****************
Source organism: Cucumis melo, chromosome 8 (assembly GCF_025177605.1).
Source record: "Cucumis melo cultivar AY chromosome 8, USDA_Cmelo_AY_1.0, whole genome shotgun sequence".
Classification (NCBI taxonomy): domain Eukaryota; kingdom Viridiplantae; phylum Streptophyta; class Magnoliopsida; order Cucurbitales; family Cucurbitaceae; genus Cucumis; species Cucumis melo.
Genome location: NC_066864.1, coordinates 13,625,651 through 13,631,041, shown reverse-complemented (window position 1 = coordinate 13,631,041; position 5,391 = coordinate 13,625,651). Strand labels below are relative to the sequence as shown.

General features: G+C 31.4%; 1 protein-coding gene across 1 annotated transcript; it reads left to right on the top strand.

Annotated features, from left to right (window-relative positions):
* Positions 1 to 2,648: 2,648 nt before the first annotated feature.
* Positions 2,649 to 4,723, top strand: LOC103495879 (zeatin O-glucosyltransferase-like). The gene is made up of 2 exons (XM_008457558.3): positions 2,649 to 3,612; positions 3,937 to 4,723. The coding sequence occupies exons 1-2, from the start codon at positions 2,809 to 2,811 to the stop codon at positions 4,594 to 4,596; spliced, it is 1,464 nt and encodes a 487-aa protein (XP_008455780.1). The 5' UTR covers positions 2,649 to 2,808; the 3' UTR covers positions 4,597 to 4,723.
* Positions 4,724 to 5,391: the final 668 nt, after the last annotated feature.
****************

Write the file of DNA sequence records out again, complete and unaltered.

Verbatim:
Source organism: Cucumis melo, chromosome 8 (assembly GCF_025177605.1).
Source record: "Cucumis melo cultivar AY chromosome 8, USDA_Cmelo_AY_1.0, whole genome shotgun sequence".
Classification (NCBI taxonomy): domain Eukaryota; kingdom Viridiplantae; phylum Streptophyta; class Magnoliopsida; order Cucurbitales; family Cucurbitaceae; genus Cucumis; species Cucumis melo.
Genome location: NC_066864.1, coordinates 13,625,651 through 13,631,041, shown reverse-complemented (window position 1 = coordinate 13,631,041; position 5,391 = coordinate 13,625,651). Strand labels below are relative to the sequence as shown.

General features: G+C 31.4%; 1 protein-coding gene across 1 annotated transcript; it reads left to right on the top strand.

Annotated features, from left to right (window-relative positions):
* Positions 1 to 2,648: 2,648 nt before the first annotated feature.
* Positions 2,649 to 4,723, top strand: LOC103495879 (zeatin O-glucosyltransferase-like). The gene is made up of 2 exons (XM_008457558.3): positions 2,649 to 3,612; positions 3,937 to 4,723. The coding sequence occupies exons 1-2, from the start codon at positions 2,809 to 2,811 to the stop codon at positions 4,594 to 4,596; spliced, it is 1,464 nt and encodes a 487-aa protein (XP_008455780.1). The 5' UTR covers positions 2,649 to 2,808; the 3' UTR covers positions 4,597 to 4,723.
* Positions 4,724 to 5,391: the final 668 nt, after the last annotated feature.